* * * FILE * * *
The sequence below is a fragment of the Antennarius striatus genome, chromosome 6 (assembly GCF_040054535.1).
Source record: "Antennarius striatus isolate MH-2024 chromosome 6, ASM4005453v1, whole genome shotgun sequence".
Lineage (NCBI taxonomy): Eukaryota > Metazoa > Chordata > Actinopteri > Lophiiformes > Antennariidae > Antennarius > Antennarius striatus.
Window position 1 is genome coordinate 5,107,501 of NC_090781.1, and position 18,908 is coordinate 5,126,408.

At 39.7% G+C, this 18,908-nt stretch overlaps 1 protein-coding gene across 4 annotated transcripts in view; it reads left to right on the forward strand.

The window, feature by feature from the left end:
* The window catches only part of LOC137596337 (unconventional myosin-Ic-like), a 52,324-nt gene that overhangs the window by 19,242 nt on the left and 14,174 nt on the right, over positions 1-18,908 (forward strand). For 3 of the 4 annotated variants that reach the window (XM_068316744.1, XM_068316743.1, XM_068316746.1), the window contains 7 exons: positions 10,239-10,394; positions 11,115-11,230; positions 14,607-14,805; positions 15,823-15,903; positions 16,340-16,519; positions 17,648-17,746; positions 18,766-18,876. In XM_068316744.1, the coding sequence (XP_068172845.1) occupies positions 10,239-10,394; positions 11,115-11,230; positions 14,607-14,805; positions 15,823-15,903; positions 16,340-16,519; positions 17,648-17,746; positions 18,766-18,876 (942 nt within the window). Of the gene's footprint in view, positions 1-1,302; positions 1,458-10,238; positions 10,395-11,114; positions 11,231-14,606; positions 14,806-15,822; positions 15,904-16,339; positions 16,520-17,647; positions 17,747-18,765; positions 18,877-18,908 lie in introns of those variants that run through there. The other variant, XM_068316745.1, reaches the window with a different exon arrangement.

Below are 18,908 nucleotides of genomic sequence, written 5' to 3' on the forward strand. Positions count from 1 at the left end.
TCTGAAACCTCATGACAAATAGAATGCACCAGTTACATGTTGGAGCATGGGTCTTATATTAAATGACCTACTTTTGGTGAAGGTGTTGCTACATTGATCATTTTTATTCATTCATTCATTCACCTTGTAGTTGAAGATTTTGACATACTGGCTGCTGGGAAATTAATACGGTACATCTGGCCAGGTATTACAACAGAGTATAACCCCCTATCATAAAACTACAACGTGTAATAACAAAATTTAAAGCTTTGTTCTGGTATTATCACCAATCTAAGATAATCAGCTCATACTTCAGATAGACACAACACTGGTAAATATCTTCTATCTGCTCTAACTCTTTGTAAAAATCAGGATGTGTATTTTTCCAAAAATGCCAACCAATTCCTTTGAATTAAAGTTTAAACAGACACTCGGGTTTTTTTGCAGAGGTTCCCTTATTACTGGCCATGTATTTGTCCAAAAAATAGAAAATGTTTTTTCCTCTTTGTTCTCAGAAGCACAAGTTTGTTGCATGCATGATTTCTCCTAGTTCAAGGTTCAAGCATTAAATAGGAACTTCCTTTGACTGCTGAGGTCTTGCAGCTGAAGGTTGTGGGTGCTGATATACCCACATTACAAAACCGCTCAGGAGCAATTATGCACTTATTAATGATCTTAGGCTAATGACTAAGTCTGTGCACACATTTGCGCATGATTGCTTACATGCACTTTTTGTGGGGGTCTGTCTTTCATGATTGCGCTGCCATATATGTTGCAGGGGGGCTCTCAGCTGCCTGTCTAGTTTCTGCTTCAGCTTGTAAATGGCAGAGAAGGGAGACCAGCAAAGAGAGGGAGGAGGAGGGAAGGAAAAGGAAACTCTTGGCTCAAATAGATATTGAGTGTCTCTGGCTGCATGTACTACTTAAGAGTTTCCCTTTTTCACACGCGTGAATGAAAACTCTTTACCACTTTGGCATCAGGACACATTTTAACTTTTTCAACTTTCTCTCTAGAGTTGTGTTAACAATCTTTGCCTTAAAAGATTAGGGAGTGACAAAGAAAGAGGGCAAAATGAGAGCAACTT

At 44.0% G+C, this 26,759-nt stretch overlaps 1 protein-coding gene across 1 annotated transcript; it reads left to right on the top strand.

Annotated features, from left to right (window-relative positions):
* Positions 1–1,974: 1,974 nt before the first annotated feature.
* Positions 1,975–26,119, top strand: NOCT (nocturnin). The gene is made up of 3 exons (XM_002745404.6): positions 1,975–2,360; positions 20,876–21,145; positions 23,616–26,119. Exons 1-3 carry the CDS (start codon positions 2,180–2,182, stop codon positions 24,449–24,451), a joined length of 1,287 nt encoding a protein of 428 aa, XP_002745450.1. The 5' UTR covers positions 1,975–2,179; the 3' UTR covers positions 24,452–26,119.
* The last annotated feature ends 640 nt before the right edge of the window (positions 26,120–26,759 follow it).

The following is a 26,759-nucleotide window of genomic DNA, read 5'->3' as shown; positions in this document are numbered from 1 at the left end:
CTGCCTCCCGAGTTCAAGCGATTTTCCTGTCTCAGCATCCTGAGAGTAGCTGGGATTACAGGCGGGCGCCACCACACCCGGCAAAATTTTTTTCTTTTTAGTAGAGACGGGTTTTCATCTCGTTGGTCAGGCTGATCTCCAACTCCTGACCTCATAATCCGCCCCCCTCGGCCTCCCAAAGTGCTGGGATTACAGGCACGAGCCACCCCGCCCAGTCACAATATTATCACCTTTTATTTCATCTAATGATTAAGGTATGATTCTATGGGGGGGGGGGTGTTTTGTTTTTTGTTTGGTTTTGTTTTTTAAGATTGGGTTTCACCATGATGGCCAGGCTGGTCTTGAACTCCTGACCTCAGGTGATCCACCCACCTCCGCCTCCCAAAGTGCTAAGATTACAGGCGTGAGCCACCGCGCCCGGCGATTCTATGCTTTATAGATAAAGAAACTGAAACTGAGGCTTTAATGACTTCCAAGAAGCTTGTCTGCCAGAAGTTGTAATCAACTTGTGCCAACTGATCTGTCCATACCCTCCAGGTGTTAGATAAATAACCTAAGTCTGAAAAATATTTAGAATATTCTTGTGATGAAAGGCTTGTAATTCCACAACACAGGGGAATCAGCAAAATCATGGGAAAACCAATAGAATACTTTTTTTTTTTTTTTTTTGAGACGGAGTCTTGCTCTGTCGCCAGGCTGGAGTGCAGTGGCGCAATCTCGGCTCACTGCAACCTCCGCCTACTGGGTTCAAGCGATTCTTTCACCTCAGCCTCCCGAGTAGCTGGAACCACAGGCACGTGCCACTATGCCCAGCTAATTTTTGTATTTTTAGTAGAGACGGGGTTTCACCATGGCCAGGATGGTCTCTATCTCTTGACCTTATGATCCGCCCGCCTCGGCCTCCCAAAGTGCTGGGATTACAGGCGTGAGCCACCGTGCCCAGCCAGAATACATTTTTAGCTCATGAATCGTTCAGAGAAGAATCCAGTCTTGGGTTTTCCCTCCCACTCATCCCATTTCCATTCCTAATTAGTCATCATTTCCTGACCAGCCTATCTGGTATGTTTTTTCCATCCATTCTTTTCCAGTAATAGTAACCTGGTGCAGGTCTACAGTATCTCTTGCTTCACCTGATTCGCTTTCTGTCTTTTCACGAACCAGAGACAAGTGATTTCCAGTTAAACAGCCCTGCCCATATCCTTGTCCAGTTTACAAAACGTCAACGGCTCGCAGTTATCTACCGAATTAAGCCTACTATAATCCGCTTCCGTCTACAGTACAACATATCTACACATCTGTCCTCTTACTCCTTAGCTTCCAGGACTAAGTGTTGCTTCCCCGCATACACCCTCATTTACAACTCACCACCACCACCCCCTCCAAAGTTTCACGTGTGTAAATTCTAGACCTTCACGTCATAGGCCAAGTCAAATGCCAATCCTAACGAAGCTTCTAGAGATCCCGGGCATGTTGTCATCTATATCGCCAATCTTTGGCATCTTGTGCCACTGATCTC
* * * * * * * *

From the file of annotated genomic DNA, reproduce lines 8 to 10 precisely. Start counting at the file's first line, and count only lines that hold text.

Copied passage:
Below are 18,908 nucleotides of genomic sequence, written 5' to 3' on the forward strand. Positions count from 1 at the left end.
TCTGAAACCTCATGACAAATAGAATGCACCAGTTACATGTTGGAGCATGGGTCTTATATTAAATGACCTACTTTTGGTGAAGGTGTTGCTACATTGATCATTTTTATTCATTCATTCATTCACCTTGTAGTTGAAGATTTTGACATACTGGCTGCTGGGAAATTAATACGGTACATCTGGCCAGGTATTACAACAGAGTATAACCCCCTATCATAAAACTACAACGTGTAATAACAAAATTTAAAGCTTTGTTCTGGTATTATCACCAATCTAAGATAATCAGCTCATACTTCAGATAGACACAACACTGGTAAATATCTTCTATCTGCTCTAACTCTTTGTAAAAATCAGGATGTGTATTTTTCCAAAAATGCCAACCAATTCCTTTGAATTAAAGTTTAAACAGACACTCGGGTTTTTTTGCAGAGGTTCCCTTATTACTGGCCATGTATTTGTCCAAAAAATAGAAAATGTTTTTTCCTCTTTGTTCTCAGAAGCACAAGTTTGTTGCATGCATGATTTCTCCTAGTTCAAGGTTCAAGCATTAAATAGGAACTTCCTTTGACTGCTGAGGTCTTGCAGCTGAAGGTTGTGGGTGCTGATATACCCACATTACAAAACCGCTCAGGAGCAATTATGCACTTATTAATGATCTTAGGCTAATGACTAAGTCTGTGCACACATTTGCGCATGATTGCTTACATGCACTTTTTGTGGGGGTCTGTCTTTCATGATTGCGCTGCCATATATGTTGCAGGGGGGCTCTCAGCTGCCTGTCTAGTTTCTGCTTCAGCTTGTAAATGGCAGAGAAGGGAGACCAGCAAAGAGAGGGAGGAGGAGGGAAGGAAAAGGAAACTCTTGGCTCAAATAGATATTGAGTGTCTCTGGCTGCATGTACTACTTAAGAGTTTCCCTTTTTCACACGCGTGAATGAAAACTCTTTACCACTTTGGCATCAGGACACATTTTAACTTTTTCAACTTTCTCTCTAGAGTTGTGTTAACAATCTTTGCCTTAAAAGATTAGGGAGTGACAAAGAAAGAGGGCAAAATGAGAGCAACTT

At 44.0% G+C, this 26,759-nt stretch overlaps 1 protein-coding gene across 1 annotated transcript; it reads left to right on the top strand.